Archive for the ‘Economics’ category


June 25, 2009

Cap and Trade

Al Gore

Al Gore

If you Google Waxman-Markey, the ‘Climate Change Bill’ coming up in Congress this week, you’ll see that opinions on it are all over the map. Waxman-Markey Will Mandate Greener Building, Drive Green Renovation, Waxman’s Economy Killer, Waxman-Markey bill to address indirect land use change, Global warming bill still contains some smoke and mirrors, – no two giving the same opinion.

It’s a difficult topic, because it touches on economics, science and yes, politics. From an economic point of view, Megan McCardle notes that the bill seems to be low-cost.

But the real question, I think, is whether the low cost is a feature or a bug. The only way a bill is going to have an impact is if it causes real financial pain to American households–enough to get them to change their behavior. Waxman-Markey obviously is not going to do that. And indeed, the projections of its effect on global warming are entirely negligible.

Why should that be? Does this economist have the science to back up that statement?  No, and she doesn’t need it.  She explains that the reason is political, not scientific.  The reason is  – China.

China is not going to let its citizens languish in subsistence farming because 30 years from now, some computer models say there will be some not-well-specified bad effects from high temperatures. Nor is India. Global warming isn’t even high on the list of environmental concerns they’ll want to attack as they get rich; local air pollution is far more pressing. Thinking that we’re somehow going to lead them by example is like thinking that poor rural teens are going to buy electric cars because Ed Begley jr. has one.

In other words, if you believe that climate change is anthropological in nature, you must believe that nothing is going to change until and unless China and India come on-board.

Well, what about the rest of the world? From RealClearPolitics, Robert Tracinski and Tom Minchin point out that it’s not happening in other countries either.

As the US Congress considers the Waxman-Markey cap-and-trade bill, the Australian Senate is on the verge of rejecting its own version of cap-and-trade. The story of this legislation’s collapse offers advance notice for what might happen to similar legislation in the US—and to the whole global warming hysteria.

So what do the scientists say? Dr. James Hansen, the director of the Goddard Institute of Space Science (GISS) said this, as he was being arrested:

I am not a politician; I am a scientist and a citizen. Politicians may have to advocate for halfway measures if they choose. But it is our responsibility to make sure our representatives feel the full force of citizens who speak for what is right, not what is politically expedient. Mountaintop removal, providing only a small fraction of our energy, should be abolished.

I don’t want to put words in his mouth, but I think he’s saying that the science doesn’t matter; it’s what people feel is right that matters. That sort of works, because the science is apparently being ignored. But contra Hansen, it’s being ignored for the politics. The scientists are playing politics.

A source inside the Environmental Protection Agency confirmed many of the claims made by analyst Alan Carlin, the economist/physicist who yesterday went public with accusations that science was being ignored in evaluating the danger of CO2.

The source, who chooses not to be identified for fear of retaliation, said that Carlin was rebuffed in his attempt to introduce scientific evidence that does not accord with the EPA’s view of global warming, which largely relies on IPCC reports.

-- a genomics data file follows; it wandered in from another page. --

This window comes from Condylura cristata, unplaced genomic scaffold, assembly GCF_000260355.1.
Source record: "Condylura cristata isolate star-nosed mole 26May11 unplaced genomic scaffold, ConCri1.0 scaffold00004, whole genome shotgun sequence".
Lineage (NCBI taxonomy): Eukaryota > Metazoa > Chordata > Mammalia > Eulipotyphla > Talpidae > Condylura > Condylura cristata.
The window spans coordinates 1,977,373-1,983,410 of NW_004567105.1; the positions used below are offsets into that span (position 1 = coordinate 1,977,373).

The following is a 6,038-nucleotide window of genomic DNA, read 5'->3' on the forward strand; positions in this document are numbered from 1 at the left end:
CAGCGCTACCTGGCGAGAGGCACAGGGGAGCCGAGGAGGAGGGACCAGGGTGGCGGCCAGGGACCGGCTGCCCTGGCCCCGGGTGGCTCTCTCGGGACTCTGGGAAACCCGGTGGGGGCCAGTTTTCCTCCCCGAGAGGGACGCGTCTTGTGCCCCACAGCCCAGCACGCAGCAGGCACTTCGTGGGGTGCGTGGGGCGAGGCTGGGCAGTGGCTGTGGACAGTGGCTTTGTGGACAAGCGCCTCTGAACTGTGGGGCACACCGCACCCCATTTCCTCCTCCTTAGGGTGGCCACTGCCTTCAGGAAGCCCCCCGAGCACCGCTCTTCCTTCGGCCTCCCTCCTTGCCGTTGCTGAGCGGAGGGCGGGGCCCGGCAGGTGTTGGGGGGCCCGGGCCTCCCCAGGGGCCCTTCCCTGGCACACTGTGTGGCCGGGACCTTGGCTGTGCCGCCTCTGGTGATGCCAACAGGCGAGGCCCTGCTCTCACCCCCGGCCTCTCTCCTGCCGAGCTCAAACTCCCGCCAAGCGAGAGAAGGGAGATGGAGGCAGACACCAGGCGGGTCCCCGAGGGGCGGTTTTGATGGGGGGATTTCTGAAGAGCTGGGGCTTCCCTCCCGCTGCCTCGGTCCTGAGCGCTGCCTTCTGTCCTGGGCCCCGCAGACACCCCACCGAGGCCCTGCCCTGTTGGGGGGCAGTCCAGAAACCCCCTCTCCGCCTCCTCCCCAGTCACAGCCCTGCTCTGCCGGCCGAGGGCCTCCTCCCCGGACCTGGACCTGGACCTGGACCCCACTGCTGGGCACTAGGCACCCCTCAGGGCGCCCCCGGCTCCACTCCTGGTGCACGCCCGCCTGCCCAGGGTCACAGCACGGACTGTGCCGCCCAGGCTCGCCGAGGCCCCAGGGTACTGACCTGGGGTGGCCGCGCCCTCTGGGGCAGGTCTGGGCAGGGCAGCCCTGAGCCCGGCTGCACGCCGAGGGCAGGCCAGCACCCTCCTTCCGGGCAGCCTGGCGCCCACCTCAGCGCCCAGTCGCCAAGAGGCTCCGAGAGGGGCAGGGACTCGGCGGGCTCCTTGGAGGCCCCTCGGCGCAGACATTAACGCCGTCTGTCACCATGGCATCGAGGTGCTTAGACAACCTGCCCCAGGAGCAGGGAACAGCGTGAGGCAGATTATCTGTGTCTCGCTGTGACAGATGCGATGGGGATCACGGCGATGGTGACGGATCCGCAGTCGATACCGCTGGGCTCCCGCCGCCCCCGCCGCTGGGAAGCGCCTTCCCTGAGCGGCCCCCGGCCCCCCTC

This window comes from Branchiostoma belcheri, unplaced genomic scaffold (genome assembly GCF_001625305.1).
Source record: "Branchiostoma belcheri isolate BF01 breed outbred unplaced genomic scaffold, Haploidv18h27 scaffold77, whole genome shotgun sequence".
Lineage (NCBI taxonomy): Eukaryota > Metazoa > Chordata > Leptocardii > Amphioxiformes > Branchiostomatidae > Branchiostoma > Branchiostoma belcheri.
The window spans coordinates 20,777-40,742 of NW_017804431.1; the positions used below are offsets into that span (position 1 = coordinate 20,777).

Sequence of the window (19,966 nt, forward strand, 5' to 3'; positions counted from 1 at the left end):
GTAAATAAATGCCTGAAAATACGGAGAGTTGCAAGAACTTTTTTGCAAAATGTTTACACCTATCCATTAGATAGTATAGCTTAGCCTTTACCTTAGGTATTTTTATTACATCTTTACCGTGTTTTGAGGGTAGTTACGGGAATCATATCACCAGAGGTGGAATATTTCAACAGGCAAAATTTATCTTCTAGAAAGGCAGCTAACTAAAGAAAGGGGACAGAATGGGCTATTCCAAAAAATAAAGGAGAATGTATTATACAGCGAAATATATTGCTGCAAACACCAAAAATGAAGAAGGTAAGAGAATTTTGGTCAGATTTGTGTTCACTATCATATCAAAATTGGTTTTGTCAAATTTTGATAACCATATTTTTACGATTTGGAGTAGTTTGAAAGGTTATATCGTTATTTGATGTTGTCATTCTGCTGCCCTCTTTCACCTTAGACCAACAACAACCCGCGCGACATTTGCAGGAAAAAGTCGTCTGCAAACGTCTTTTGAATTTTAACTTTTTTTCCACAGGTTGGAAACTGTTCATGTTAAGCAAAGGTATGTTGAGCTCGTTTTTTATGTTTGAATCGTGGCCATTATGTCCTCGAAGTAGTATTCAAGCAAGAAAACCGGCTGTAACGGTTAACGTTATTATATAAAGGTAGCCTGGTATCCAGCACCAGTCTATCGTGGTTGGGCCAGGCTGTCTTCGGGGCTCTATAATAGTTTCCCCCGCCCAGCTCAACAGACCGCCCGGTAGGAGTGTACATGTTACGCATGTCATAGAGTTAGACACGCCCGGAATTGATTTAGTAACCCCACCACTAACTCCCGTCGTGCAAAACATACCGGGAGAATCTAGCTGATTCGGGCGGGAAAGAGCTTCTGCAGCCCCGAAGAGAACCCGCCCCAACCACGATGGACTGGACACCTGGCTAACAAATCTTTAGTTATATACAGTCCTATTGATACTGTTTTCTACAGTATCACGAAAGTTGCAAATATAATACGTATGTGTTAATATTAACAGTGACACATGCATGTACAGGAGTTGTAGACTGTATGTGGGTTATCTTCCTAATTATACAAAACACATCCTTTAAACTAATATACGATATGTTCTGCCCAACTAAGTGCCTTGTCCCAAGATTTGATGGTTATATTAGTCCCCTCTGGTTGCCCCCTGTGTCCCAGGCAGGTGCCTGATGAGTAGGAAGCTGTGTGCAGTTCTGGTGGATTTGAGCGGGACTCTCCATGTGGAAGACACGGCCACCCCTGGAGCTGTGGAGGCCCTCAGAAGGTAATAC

Kevin Mooney at the Washington Examiner publishes on the story:

Scientific findings at odds with the Obama Administration’s views on carbon dioxide and climate change are being suppressed as a result of political pressure, officials at the Competitive Enterprise Institute (CEI) charge.
“This suppression of valid science for political reasons is beyond belief,” said CEI General Counsel Sam Kazman. “EPA’s conduct is even more outlandish because it flies in the face of the president’s widely-touted claim that ‘the days of science taking a back seat to ideology are over.’”

If this story was about anthrax, possible political manipulation in Congress and scientific intrigue, the story would not sell.  It is a mess, too convoluted, too unbelievable.  And there it is.  We buy it, we believe it’s plausible – why exactly?


Green Rust

June 9, 2009

Do Green and Rust Mix At All?

Slates Mickey Kaus points us to an article in the National Journal by Ron Brownstein. It asks one question about my home town (and “rust belt” cities in general), and about the hopes that these town have to rebuild and revitalize on waves of “Green Manufacturing”.   The question is: What are they smoking?

For officials at every level, the great hope is that these fading car towns can move from rust to green, from building autos to manufacturing wind turbines and solar panels or buses and subway cars. These places offer many advantages for such production: factories, supply chains, transportation links, and a skilled workforce “that knows how to do metal,” as Democratic Sen. Sherrod Brown of Ohio says.

Well, those seem like pretty good reasons. Brownstein continues:

But there are few examples of such conversions succeeding in the auto plants already closed, notes Dan Luria, research director for the Michigan Manufacturing Technology Center, a government-business partnership. And although Obama’s policies ensure that the U.S. will buy more alternative energy and transit equipment in the years ahead, Luria says, there’s no guarantee that those products will be built in America, much less in these particular communities, unless Washington encourages it through an integrated set of carrots and sticks beyond anything under discussion. Brown, likewise, is urging a national manufacturing policy.

Well, given their advantages, why wouldn’t autos be built in Detroit, and subway cars in Wayne, and wind turbines and solar panels in Buffalo? Kaus throws a clue brick.

Hmm. Why might manufacturers of “alternative energy and transit equipment” want to avoid locating their factories in the heavily-unionized rustbelt? Do you think the ongoing example of Detroit’s Big Three might have a cautionary effect on their decision-making?

The research director, Laria, quoted by Brownstein above, encourages the Obama administration to use “an integrated set of carrots and sticks” to overcome this – um… hesitation.  In English, Kaus notes that it’s also called a “national manufacturing policy”.  Yeah, that’s the ticket.  Make them stay in Detroit if they want to build “alternative energy and transit equipment”.  They use policy like that all the time.  In communist China and Cuba.